Tuesday, March 8, 2011

Status and Significance of Indian Languages

Status and Significance of Indian Languages in the world for East-West Understanding
(Written on invitation of Durga Dixit for the International Conference on 11-12-13 March organised by Eikyabharati Research Institute, Pune
Although I will not be able to attend this very important seminar I would like to put forth and highlight a few issues through this paper.
For East-West Understanding, and more particularly for the understanding of the East, it is important to appreciate the need for Conservation, Documentation and Research into the Vast Cultural Heritage that the East offers. So one of the focus areas will be to enlist and overcome the bottlenecks in this task and I shall be dealing mainly with the documentation aspect as the other two can be taken as a subset of documentation. While doing so I shall touch upon the contemporary and older Indian Languages, their diversities and their unifying aspects.
Sanskrit is one of the oldest living Languages and all the south-east Asian Languages have emanated from this language. They all have the same Varnamala called the Brahmi group of alphabets. It is estimated that out of the 6800 languages and dialects spoken on this planet, nearly 1652 different languages and many more dialects are spoken in India and they all share this Varnamala as a common heritage. Many of them do not have an independent script but share this same Varnamala. As many as 4 Indian languages ( Bengali, Tamil, Marathi and Telgu) rank among the 50 largest spoken languages all over the world, while Hindi stands at rank 3 after Chinese and English.
The tradition of Sanskrit is said to be the Shruti tradition – that is the language and the knowledge is learnt from spoken words from the mouth of the Guru. Even the Indian classical music is learnt through the Shruti tradition. Scripting is a skill that captures only a small part of this shrut message. Still, first I will consider the issue of scripts.
Presently Indian languages are written in 8 contemporary scripts Malyali, Tamil, Kannad (Telgu), Gujrati, Gurumukhi, Oriya, Bengali (asamiya), and Devnagri. The art of writing was already advanced at the time of Mahabharata. The written texts in Indian subcontinent and South-East Asian countries are by far the world’s largest treasure of written texts. Hence it is important to discuss the problems in documentation of this treasure.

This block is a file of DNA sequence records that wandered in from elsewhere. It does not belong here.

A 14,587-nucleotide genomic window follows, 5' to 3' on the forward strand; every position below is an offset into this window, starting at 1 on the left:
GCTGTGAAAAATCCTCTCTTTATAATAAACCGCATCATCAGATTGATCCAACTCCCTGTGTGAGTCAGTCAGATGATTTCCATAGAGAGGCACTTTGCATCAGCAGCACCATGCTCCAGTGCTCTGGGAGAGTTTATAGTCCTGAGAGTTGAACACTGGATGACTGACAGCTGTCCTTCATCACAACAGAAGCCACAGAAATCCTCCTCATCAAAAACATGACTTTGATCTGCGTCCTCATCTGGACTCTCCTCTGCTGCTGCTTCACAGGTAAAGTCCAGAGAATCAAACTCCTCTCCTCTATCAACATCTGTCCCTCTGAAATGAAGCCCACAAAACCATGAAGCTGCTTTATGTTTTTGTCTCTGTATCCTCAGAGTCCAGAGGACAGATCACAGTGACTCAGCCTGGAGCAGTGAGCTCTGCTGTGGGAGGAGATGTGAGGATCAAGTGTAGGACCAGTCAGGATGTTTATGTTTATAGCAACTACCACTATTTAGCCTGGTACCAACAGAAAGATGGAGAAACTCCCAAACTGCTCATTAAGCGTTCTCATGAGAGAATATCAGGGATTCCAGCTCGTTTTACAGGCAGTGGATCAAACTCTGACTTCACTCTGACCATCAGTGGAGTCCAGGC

First let us understand what the dimensions in documentation are. In the days of shrut knowledge when the art and science of scripts had not yet developed, paintings, and sculpture, was the method for documentation. Spoken words though preserved in human memory could not be called documentation in the modern sense of the term. Our forefathers developed the skill of writing and many texts came in written form. A very large number of handwritten texts are still available to us in the form of manuscripts. Thereafter came the era of printing. Scholars and dedicated people started putting these texts in printed forms and it was acknowledged as a far better form of Documentation because it allowed multiple copies to be made in a concise and uniform manner.
Today we are in the age of computers -- more technically I should say that we are in the age of Digitization. It allows much better transmission of information, much better study, analysis and comparison and a far better storage. The potential of replication is virtually limitless. Hence all efforts must be made for digitized Documentation. It has four convenient formats -- as pictures, as a written text, as an audio and as a video clip. Each method has its own advantage.
Digitization in picture format is important for our manuscripts. This method involves taking photograph and then storing them as digitized photo. The storage can simultaneously be on the web also. This photographic digitization is important as it gives lot of clues about the authors, the historical and geographical variations in calligraphy practices, and methods used for creating manuscripts. Hence, creation of a National Archive of Manuscripts is our first task. The National Mission for Manuscripts, Delhi has undertaken to do this, but their speed and success will depend upon how the custodians of the manuscripts come forward, and how well the NMM is able to monitor the progress of those technology vendors to whom the task of photographic digitization is being outsourced.
At this stage I would also like to suggest that NMM or at least all of us should acknowledge the efforts of those hundreds of families who preserved and protected these manuscripts through hundreds of years, thus making available the treasure for our generation. There should be felicitations and awards. Secondly, what kind of royalty will be available to those who will share the manuscripts? Most importantly, what is the mechanism of the NMM to ensure that the knowledge of these manuscripts is made available to all, yet the IPR rights remain with those families and with the Indian nation. I am told that the system followed in Sweden regarding their community IPR offers the best protection to their interests. We need to study that system.